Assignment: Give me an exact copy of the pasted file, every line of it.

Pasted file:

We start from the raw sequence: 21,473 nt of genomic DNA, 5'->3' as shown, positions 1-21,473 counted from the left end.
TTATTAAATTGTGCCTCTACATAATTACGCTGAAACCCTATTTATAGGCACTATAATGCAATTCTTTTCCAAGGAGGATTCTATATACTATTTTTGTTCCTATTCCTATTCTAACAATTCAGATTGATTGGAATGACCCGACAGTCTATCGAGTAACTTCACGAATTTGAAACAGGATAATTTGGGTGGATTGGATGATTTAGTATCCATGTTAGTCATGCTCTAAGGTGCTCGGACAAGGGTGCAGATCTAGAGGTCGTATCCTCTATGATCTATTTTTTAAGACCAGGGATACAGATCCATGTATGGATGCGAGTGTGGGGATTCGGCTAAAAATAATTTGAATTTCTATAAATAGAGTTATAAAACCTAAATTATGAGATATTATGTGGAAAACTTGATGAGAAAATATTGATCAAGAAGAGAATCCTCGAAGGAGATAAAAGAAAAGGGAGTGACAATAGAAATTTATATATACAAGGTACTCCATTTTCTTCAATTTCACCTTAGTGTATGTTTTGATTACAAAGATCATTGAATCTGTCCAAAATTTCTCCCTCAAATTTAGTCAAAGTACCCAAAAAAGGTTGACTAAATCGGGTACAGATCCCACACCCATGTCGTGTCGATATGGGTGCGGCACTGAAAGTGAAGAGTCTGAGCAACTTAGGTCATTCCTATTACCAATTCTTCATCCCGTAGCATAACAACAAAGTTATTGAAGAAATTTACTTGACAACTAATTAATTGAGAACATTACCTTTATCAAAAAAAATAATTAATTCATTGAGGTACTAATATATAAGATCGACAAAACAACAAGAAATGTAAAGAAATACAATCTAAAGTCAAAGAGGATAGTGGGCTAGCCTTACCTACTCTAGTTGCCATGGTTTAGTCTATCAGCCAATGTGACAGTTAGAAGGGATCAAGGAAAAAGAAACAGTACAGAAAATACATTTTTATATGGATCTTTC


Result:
We start from the raw sequence: 21,473 nt of genomic DNA, 5'->3' as shown, positions 1-21,473 counted from the left end.
TTATTAAATTGTGCCTCTACATAATTACGCTGAAACCCTATTTATAGGCACTATAATGCAATTCTTTTCCAAGGAGGATTCTATATACTATTTTTGTTCCTATTCCTATTCTAACAATTCAGATTGATTGGAATGACCCGACAGTCTATCGAGTAACTTCACGAATTTGAAACAGGATAATTTGGGTGGATTGGATGATTTAGTATCCATGTTAGTCATGCTCTAAGGTGCTCGGACAAGGGTGCAGATCTAGAGGTCGTATCCTCTATGATCTATTTTTTAAGACCAGGGATACAGATCCATGTATGGATGCGAGTGTGGGGATTCGGCTAAAAATAATTTGAATTTCTATAAATAGAGTTATAAAACCTAAATTATGAGATATTATGTGGAAAACTTGATGAGAAAATATTGATCAAGAAGAGAATCCTCGAAGGAGATAAAAGAAAAGGGAGTGACAATAGAAATTTATATATACAAGGTACTCCATTTTCTTCAATTTCACCTTAGTGTATGTTTTGATTACAAAGATCATTGAATCTGTCCAAAATTTCTCCCTCAAATTTAGTCAAAGTACCCAAAAAAGGTTGACTAAATCGGGTACAGATCCCACACCCATGTCGTGTCGATATGGGTGCGGCACTGAAAGTGAAGAGTCTGAGCAACTTAGGTCATTCCTATTACCAATTCTTCATCCCGTAGCATAACAACAAAGTTATTGAAGAAATTTACTTGACAACTAATTAATTGAGAACATTACCTTTATCAAAAAAAATAATTAATTCATTGAGGTACTAATATATAAGATCGACAAAACAACAAGAAATGTAAAGAAATACAATCTAAAGTCAAAGAGGATAGTGGGCTAGCCTTACCTACTCTAGTTGCCATGGTTTAGTCTATCAGCCAATGTGACAGTTAGAAGGGATCAAGGAAAAAGAAACAGTACAGAAAATACATTTTTATATGGATCTTTC